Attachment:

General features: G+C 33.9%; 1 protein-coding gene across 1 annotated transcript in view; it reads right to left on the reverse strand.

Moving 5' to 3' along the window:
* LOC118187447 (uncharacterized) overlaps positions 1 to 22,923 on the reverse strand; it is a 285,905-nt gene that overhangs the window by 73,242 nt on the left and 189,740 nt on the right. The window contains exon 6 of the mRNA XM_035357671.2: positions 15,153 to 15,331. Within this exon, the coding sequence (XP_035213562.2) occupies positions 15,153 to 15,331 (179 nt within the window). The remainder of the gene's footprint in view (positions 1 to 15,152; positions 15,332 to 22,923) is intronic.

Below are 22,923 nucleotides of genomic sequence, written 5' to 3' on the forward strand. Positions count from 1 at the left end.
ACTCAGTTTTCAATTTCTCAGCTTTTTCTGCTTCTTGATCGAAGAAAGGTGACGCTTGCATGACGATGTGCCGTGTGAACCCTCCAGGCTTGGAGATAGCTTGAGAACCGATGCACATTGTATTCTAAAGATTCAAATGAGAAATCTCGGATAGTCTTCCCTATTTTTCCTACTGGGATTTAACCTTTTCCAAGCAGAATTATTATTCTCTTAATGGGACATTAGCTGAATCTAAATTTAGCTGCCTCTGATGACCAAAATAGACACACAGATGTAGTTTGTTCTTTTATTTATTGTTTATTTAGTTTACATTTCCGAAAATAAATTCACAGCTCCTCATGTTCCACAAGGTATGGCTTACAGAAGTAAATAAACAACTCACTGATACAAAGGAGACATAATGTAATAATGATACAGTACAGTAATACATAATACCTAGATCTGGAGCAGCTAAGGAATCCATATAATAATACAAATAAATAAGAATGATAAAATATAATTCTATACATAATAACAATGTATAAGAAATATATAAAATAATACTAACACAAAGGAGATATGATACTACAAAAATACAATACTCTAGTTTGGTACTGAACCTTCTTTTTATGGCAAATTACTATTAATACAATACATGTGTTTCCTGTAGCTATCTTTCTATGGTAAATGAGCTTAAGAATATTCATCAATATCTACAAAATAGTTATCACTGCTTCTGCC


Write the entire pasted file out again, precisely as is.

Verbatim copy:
General features: G+C 33.9%; 1 protein-coding gene across 1 annotated transcript in view; it reads right to left on the reverse strand.

Moving 5' to 3' along the window:
* LOC118187447 (uncharacterized) overlaps positions 1 to 22,923 on the reverse strand; it is a 285,905-nt gene that overhangs the window by 73,242 nt on the left and 189,740 nt on the right. The window contains exon 6 of the mRNA XM_035357671.2: positions 15,153 to 15,331. Within this exon, the coding sequence (XP_035213562.2) occupies positions 15,153 to 15,331 (179 nt within the window). The remainder of the gene's footprint in view (positions 1 to 15,152; positions 15,332 to 22,923) is intronic.

Below are 22,923 nucleotides of genomic sequence, written 5' to 3' on the forward strand. Positions count from 1 at the left end.
ACTCAGTTTTCAATTTCTCAGCTTTTTCTGCTTCTTGATCGAAGAAAGGTGACGCTTGCATGACGATGTGCCGTGTGAACCCTCCAGGCTTGGAGATAGCTTGAGAACCGATGCACATTGTATTCTAAAGATTCAAATGAGAAATCTCGGATAGTCTTCCCTATTTTTCCTACTGGGATTTAACCTTTTCCAAGCAGAATTATTATTCTCTTAATGGGACATTAGCTGAATCTAAATTTAGCTGCCTCTGATGACCAAAATAGACACACAGATGTAGTTTGTTCTTTTATTTATTGTTTATTTAGTTTACATTTCCGAAAATAAATTCACAGCTCCTCATGTTCCACAAGGTATGGCTTACAGAAGTAAATAAACAACTCACTGATACAAAGGAGACATAATGTAATAATGATACAGTACAGTAATACATAATACCTAGATCTGGAGCAGCTAAGGAATCCATATAATAATACAAATAAATAAGAATGATAAAATATAATTCTATACATAATAACAATGTATAAGAAATATATAAAATAATACTAACACAAAGGAGATATGATACTACAAAAATACAATACTCTAGTTTGGTACTGAACCTTCTTTTTATGGCAAATTACTATTAATACAATACATGTGTTTCCTGTAGCTATCTTTCTATGGTAAATGAGCTTAAGAATATTCATCAATATCTACAAAATAGTTATCACTGCTTCTGCC